Retirement: It’s About Meaning, Not Money!

Shifting the retirement discussion to meaning.

Posted Jul 23, 2019

Source: CC0/Pixabay

“What’s your number?” he asked, wondering if my answer might confirm that his number was within the ballpark of what he might need to fund his retirement. “I don’t have a number,” I replied, receiving a look of frustration from him. “How can you not have a number?" he continued, “Everyone should have a number.”

The conventional thinking about retirement centers on whether you have saved enough money to live on during your retirement. Specific rules, such as saving 75 percent of your pre-retirement annual income for every year you plan on living as a retired person, or calculating your estimated annual expenses and multiplying by 25 to arrive at how much money you will need to survive the next 25 years, are at the center of discussion.

However, the fallacy in focusing on “the number” should not be overlooked. How can you anticipate all your potential income with various factors such as interest rates, receiving an inheritance, selling a property, future government assistance, or even future political events? How can you anticipate all your expenses—including living expenses (alone, with a partner, with a new partner, etc..), health care costs, tax increases, family expenses, food costs, or travel costs? How can you really know you will live another 30 years versus, for example, for just 5 more years?

To be sure, I am not recommending that you not think about and plan your future finances. What I am recommending is that you look at retirement within a broader context which includes a discussion of meaning.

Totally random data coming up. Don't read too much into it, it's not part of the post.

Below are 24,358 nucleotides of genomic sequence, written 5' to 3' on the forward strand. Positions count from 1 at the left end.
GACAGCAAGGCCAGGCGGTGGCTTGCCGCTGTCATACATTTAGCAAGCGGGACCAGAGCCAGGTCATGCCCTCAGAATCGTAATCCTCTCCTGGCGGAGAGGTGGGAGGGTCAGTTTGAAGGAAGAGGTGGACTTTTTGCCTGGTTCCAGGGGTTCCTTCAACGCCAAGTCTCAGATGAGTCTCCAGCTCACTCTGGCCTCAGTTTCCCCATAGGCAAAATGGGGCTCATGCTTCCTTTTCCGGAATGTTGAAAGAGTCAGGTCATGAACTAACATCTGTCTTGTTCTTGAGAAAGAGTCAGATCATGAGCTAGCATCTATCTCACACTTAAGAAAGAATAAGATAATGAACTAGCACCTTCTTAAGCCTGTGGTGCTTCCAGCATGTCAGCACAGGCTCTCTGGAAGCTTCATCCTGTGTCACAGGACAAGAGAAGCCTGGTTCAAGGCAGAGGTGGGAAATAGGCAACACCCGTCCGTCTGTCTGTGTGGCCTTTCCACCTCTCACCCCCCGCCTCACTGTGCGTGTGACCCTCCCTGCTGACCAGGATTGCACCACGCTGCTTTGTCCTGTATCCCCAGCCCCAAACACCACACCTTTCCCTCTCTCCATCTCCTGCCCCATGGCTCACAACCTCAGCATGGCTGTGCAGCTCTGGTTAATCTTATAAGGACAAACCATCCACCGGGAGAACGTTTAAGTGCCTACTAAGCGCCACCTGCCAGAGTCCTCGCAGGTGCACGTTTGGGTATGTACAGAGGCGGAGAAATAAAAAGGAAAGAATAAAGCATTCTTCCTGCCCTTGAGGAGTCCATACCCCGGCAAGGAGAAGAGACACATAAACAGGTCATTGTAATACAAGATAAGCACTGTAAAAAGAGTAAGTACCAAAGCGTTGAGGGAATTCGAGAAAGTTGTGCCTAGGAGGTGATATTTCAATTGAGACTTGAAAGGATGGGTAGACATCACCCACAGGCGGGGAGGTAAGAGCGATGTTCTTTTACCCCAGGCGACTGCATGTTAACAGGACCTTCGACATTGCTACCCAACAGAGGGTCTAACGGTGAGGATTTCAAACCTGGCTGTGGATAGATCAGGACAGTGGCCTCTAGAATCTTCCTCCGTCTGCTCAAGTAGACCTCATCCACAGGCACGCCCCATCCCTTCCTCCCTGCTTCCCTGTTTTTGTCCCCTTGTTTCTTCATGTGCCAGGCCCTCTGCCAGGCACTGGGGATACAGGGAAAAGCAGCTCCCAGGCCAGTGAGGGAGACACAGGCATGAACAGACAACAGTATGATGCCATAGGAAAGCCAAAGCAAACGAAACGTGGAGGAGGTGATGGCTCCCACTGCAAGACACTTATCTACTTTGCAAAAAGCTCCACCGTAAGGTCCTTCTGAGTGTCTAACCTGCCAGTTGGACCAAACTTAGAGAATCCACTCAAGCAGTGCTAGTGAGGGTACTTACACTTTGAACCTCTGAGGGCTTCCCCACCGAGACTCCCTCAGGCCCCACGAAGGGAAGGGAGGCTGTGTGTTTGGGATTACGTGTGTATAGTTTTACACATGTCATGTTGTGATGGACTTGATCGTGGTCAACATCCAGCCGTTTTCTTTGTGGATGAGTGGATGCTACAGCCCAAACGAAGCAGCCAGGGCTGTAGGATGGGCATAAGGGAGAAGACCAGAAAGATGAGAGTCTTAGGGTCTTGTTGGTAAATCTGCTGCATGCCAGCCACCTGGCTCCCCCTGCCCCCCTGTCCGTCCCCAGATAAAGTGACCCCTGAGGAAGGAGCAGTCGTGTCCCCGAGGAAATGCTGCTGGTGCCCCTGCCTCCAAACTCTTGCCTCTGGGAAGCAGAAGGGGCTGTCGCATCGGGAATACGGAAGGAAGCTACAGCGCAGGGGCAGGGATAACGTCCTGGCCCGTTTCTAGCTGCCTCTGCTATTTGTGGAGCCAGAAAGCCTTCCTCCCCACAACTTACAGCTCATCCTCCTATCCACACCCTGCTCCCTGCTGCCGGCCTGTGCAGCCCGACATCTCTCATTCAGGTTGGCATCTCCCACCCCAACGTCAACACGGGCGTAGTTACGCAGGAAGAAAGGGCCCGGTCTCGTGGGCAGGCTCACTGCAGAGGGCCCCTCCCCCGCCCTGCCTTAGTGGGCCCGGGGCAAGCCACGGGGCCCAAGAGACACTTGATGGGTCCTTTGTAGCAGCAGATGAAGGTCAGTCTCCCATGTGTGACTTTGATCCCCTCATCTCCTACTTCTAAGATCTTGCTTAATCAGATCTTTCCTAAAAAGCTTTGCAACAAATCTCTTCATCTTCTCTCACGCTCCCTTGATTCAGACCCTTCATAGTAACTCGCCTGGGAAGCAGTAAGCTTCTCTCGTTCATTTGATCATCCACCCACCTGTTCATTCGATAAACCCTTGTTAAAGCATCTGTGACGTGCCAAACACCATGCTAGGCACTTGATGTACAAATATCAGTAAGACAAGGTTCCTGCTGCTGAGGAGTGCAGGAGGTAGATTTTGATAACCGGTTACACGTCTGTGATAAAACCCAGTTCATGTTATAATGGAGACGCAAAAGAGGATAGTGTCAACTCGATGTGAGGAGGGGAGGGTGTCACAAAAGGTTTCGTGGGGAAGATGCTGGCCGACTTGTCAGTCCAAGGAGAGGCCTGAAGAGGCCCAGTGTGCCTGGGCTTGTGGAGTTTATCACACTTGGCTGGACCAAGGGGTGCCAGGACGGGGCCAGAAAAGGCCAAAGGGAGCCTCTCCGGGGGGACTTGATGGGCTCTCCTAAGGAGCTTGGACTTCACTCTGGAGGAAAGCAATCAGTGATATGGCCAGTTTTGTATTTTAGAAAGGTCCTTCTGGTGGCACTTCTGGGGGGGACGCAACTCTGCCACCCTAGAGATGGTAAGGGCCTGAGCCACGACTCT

Retirement can often present a crisis of meaning. It can be a difficult time when we leave our jobs and find ourselves without the structure of the work day and without the work relationships that provided some sense of belonging. It can be a time when we are forced to reevaluate who we are without the identity and perhaps status of our jobs. It can be a time when we wonder what direction our lives should take for the next five years, the next 20 years, or the rest of our lives.

It is a time for us to ask ourselves important existential question such as:

  • What is the direction my life is taking or that I would like my life to take? This is a more important question than simply asking, “What is my purpose today?” Just because we fill our days with activities doesn’t mean we will find meaning in our later years. Now is the time to reconnect with your lost dreams and pursue what you always wanted to do. Make a bigger difference.
  • Will I have regrets that I lived someone else’s life and not truly my own? Now is the time to address the fears you may have about living behind a mask and not truly expressing yourself. Have the courage to live as yourself in the next stage of your life.
  • Is there a relationship that I need to mend before I die? Not all relationships need to be mended. Not all relationships are healthy. Some are toxic. But if one relationship is broken and it still bothers you, maybe it is time to reach out to find some sort of closure—for yourself and perhaps for the other person.

Life is a time-limited offer. Just because we have saved money for our retirement does not mean we will live a meaningful life during the later years. Life with money—but without meaning—suggests that we are simply surviving, not thriving. Broaden your discussion about retirement beyond money to include the important existential topic of meaning.